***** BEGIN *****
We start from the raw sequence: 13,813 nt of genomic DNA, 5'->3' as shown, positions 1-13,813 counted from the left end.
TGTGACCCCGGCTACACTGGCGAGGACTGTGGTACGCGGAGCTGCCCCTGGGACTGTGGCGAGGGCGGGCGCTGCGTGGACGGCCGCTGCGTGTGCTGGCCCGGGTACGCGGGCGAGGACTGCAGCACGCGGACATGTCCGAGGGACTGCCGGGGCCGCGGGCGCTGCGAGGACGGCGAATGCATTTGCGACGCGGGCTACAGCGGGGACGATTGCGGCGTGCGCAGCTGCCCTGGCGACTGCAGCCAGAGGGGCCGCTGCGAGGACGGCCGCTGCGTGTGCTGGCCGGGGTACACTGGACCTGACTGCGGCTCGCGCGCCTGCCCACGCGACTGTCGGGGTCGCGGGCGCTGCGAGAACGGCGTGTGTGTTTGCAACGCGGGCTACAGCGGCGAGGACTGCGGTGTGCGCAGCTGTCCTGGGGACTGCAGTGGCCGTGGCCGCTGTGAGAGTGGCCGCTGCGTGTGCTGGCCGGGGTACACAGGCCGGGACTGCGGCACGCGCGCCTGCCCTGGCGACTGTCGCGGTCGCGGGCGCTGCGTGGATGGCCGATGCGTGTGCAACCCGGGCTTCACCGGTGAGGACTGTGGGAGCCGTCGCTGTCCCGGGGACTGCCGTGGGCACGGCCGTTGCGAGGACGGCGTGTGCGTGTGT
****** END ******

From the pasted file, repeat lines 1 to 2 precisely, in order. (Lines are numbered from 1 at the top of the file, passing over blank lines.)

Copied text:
We start from the raw sequence: 13,813 nt of genomic DNA, 5'->3' as shown, positions 1-13,813 counted from the left end.
TGTGACCCCGGCTACACTGGCGAGGACTGTGGTACGCGGAGCTGCCCCTGGGACTGTGGCGAGGGCGGGCGCTGCGTGGACGGCCGCTGCGTGTGCTGGCCCGGGTACGCGGGCGAGGACTGCAGCACGCGGACATGTCCGAGGGACTGCCGGGGCCGCGGGCGCTGCGAGGACGGCGAATGCATTTGCGACGCGGGCTACAGCGGGGACGATTGCGGCGTGCGCAGCTGCCCTGGCGACTGCAGCCAGAGGGGCCGCTGCGAGGACGGCCGCTGCGTGTGCTGGCCGGGGTACACTGGACCTGACTGCGGCTCGCGCGCCTGCCCACGCGACTGTCGGGGTCGCGGGCGCTGCGAGAACGGCGTGTGTGTTTGCAACGCGGGCTACAGCGGCGAGGACTGCGGTGTGCGCAGCTGTCCTGGGGACTGCAGTGGCCGTGGCCGCTGTGAGAGTGGCCGCTGCGTGTGCTGGCCGGGGTACACAGGCCGGGACTGCGGCACGCGCGCCTGCCCTGGCGACTGTCGCGGTCGCGGGCGCTGCGTGGATGGCCGATGCGTGTGCAACCCGGGCTTCACCGGTGAGGACTGTGGGAGCCGTCGCTGTCCCGGGGACTGCCGTGGGCACGGCCGTTGCGAGGACGGCGTGTGCGTGTGT